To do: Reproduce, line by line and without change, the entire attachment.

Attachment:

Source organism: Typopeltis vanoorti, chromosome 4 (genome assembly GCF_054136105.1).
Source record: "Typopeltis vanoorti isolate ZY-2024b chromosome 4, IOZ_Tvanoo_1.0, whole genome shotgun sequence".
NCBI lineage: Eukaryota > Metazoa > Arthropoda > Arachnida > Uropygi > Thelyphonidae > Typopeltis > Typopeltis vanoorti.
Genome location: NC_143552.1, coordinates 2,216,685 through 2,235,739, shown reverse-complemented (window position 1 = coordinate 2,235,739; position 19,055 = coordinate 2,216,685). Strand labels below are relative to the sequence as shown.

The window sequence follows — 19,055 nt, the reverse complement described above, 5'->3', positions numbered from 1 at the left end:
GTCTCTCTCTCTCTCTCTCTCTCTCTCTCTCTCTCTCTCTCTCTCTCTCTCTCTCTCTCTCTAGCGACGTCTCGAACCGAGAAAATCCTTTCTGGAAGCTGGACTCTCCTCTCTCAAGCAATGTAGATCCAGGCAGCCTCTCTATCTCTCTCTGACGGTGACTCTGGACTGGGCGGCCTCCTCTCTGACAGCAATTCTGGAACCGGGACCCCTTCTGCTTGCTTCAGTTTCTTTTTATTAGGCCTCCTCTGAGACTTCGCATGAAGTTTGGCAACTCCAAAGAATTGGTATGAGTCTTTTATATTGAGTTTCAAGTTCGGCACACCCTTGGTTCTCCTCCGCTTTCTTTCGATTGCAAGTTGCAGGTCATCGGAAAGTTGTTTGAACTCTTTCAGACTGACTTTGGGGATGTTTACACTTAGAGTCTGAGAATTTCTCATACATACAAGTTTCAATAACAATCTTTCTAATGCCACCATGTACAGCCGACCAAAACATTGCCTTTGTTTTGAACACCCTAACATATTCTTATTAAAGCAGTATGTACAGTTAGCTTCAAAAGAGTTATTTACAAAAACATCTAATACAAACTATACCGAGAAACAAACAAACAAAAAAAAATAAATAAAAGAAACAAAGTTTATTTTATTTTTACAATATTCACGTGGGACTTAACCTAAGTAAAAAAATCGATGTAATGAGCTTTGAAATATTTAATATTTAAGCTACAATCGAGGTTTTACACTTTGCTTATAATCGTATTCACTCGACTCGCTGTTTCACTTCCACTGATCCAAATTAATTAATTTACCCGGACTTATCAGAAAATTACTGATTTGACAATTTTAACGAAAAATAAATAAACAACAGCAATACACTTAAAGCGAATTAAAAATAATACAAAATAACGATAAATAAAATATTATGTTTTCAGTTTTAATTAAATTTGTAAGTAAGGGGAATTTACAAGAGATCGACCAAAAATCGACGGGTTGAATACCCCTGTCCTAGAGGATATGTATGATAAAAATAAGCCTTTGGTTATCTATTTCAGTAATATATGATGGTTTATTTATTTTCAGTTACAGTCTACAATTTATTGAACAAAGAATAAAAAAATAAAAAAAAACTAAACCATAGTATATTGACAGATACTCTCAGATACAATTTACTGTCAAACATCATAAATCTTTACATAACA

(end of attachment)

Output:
Source organism: Typopeltis vanoorti, chromosome 4 (genome assembly GCF_054136105.1).
Source record: "Typopeltis vanoorti isolate ZY-2024b chromosome 4, IOZ_Tvanoo_1.0, whole genome shotgun sequence".
NCBI lineage: Eukaryota > Metazoa > Arthropoda > Arachnida > Uropygi > Thelyphonidae > Typopeltis > Typopeltis vanoorti.
Genome location: NC_143552.1, coordinates 2,216,685 through 2,235,739, shown reverse-complemented (window position 1 = coordinate 2,235,739; position 19,055 = coordinate 2,216,685). Strand labels below are relative to the sequence as shown.

The window sequence follows — 19,055 nt, the reverse complement described above, 5'->3', positions numbered from 1 at the left end:
GTCTCTCTCTCTCTCTCTCTCTCTCTCTCTCTCTCTCTCTCTCTCTCTCTCTCTCTCTCTCTAGCGACGTCTCGAACCGAGAAAATCCTTTCTGGAAGCTGGACTCTCCTCTCTCAAGCAATGTAGATCCAGGCAGCCTCTCTATCTCTCTCTGACGGTGACTCTGGACTGGGCGGCCTCCTCTCTGACAGCAATTCTGGAACCGGGACCCCTTCTGCTTGCTTCAGTTTCTTTTTATTAGGCCTCCTCTGAGACTTCGCATGAAGTTTGGCAACTCCAAAGAATTGGTATGAGTCTTTTATATTGAGTTTCAAGTTCGGCACACCCTTGGTTCTCCTCCGCTTTCTTTCGATTGCAAGTTGCAGGTCATCGGAAAGTTGTTTGAACTCTTTCAGACTGACTTTGGGGATGTTTACACTTAGAGTCTGAGAATTTCTCATACATACAAGTTTCAATAACAATCTTTCTAATGCCACCATGTACAGCCGACCAAAACATTGCCTTTGTTTTGAACACCCTAACATATTCTTATTAAAGCAGTATGTACAGTTAGCTTCAAAAGAGTTATTTACAAAAACATCTAATACAAACTATACCGAGAAACAAACAAACAAAAAAAAATAAATAAAAGAAACAAAGTTTATTTTATTTTTACAATATTCACGTGGGACTTAACCTAAGTAAAAAAATCGATGTAATGAGCTTTGAAATATTTAATATTTAAGCTACAATCGAGGTTTTACACTTTGCTTATAATCGTATTCACTCGACTCGCTGTTTCACTTCCACTGATCCAAATTAATTAATTTACCCGGACTTATCAGAAAATTACTGATTTGACAATTTTAACGAAAAATAAATAAACAACAGCAATACACTTAAAGCGAATTAAAAATAATACAAAATAACGATAAATAAAATATTATGTTTTCAGTTTTAATTAAATTTGTAAGTAAGGGGAATTTACAAGAGATCGACCAAAAATCGACGGGTTGAATACCCCTGTCCTAGAGGATATGTATGATAAAAATAAGCCTTTGGTTATCTATTTCAGTAATATATGATGGTTTATTTATTTTCAGTTACAGTCTACAATTTATTGAACAAAGAATAAAAAAATAAAAAAAAACTAAACCATAGTATATTGACAGATACTCTCAGATACAATTTACTGTCAAACATCATAAATCTTTACATAACA